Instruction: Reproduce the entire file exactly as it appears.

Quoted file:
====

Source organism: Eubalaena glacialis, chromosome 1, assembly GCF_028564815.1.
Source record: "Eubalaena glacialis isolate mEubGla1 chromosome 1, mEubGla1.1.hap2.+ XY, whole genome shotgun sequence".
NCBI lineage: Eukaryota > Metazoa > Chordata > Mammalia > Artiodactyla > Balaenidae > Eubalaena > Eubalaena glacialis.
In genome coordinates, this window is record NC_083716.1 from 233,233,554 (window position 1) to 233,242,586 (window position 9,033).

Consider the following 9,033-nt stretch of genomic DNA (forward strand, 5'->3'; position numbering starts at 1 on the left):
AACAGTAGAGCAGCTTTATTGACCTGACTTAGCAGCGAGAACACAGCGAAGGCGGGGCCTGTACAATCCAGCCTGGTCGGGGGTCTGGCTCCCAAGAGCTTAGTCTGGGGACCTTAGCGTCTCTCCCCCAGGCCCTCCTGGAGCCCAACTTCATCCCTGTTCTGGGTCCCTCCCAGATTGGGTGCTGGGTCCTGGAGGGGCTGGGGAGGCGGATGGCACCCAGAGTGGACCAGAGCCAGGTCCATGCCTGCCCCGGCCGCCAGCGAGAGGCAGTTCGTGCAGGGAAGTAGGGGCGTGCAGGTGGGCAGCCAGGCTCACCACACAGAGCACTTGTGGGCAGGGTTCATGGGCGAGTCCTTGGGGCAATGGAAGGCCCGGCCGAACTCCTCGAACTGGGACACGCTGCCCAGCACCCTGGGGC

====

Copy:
Source organism: Eubalaena glacialis, chromosome 1, assembly GCF_028564815.1.
Source record: "Eubalaena glacialis isolate mEubGla1 chromosome 1, mEubGla1.1.hap2.+ XY, whole genome shotgun sequence".
NCBI lineage: Eukaryota > Metazoa > Chordata > Mammalia > Artiodactyla > Balaenidae > Eubalaena > Eubalaena glacialis.
In genome coordinates, this window is record NC_083716.1 from 233,233,554 (window position 1) to 233,242,586 (window position 9,033).

Consider the following 9,033-nt stretch of genomic DNA (forward strand, 5'->3'; position numbering starts at 1 on the left):
AACAGTAGAGCAGCTTTATTGACCTGACTTAGCAGCGAGAACACAGCGAAGGCGGGGCCTGTACAATCCAGCCTGGTCGGGGGTCTGGCTCCCAAGAGCTTAGTCTGGGGACCTTAGCGTCTCTCCCCCAGGCCCTCCTGGAGCCCAACTTCATCCCTGTTCTGGGTCCCTCCCAGATTGGGTGCTGGGTCCTGGAGGGGCTGGGGAGGCGGATGGCACCCAGAGTGGACCAGAGCCAGGTCCATGCCTGCCCCGGCCGCCAGCGAGAGGCAGTTCGTGCAGGGAAGTAGGGGCGTGCAGGTGGGCAGCCAGGCTCACCACACAGAGCACTTGTGGGCAGGGTTCATGGGCGAGTCCTTGGGGCAATGGAAGGCCCGGCCGAACTCCTCGAACTGGGACACGCTGCCCAGCACCCTGGGGC